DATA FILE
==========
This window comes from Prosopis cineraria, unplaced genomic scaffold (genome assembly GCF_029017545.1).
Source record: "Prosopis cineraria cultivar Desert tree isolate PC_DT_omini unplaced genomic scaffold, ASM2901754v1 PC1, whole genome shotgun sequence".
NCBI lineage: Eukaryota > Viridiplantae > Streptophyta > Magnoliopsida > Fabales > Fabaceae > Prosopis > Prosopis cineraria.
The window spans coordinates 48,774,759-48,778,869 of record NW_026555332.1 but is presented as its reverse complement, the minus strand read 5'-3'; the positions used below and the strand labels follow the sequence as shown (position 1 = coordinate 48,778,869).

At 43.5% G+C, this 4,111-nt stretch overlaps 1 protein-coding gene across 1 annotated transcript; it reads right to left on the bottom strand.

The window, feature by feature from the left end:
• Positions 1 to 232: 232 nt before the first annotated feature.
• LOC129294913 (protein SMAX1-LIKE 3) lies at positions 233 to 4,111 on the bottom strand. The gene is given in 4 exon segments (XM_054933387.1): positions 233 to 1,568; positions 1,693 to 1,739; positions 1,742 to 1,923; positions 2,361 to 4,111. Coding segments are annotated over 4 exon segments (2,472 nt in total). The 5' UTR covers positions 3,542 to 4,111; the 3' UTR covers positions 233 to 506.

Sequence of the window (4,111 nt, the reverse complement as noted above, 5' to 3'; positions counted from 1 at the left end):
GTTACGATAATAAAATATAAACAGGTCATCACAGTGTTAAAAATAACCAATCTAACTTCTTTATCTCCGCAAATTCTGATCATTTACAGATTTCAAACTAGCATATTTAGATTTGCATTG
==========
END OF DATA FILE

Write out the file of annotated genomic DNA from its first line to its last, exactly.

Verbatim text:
This window comes from Prosopis cineraria, unplaced genomic scaffold (genome assembly GCF_029017545.1).
Source record: "Prosopis cineraria cultivar Desert tree isolate PC_DT_omini unplaced genomic scaffold, ASM2901754v1 PC1, whole genome shotgun sequence".
NCBI lineage: Eukaryota > Viridiplantae > Streptophyta > Magnoliopsida > Fabales > Fabaceae > Prosopis > Prosopis cineraria.
The window spans coordinates 48,774,759-48,778,869 of record NW_026555332.1 but is presented as its reverse complement, the minus strand read 5'-3'; the positions used below and the strand labels follow the sequence as shown (position 1 = coordinate 48,778,869).

At 43.5% G+C, this 4,111-nt stretch overlaps 1 protein-coding gene across 1 annotated transcript; it reads right to left on the bottom strand.

The window, feature by feature from the left end:
• Positions 1 to 232: 232 nt before the first annotated feature.
• LOC129294913 (protein SMAX1-LIKE 3) lies at positions 233 to 4,111 on the bottom strand. The gene is given in 4 exon segments (XM_054933387.1): positions 233 to 1,568; positions 1,693 to 1,739; positions 1,742 to 1,923; positions 2,361 to 4,111. Coding segments are annotated over 4 exon segments (2,472 nt in total). The 5' UTR covers positions 3,542 to 4,111; the 3' UTR covers positions 233 to 506.

Sequence of the window (4,111 nt, the reverse complement as noted above, 5' to 3'; positions counted from 1 at the left end):
GTTACGATAATAAAATATAAACAGGTCATCACAGTGTTAAAAATAACCAATCTAACTTCTTTATCTCCGCAAATTCTGATCATTTACAGATTTCAAACTAGCATATTTAGATTTGCATTG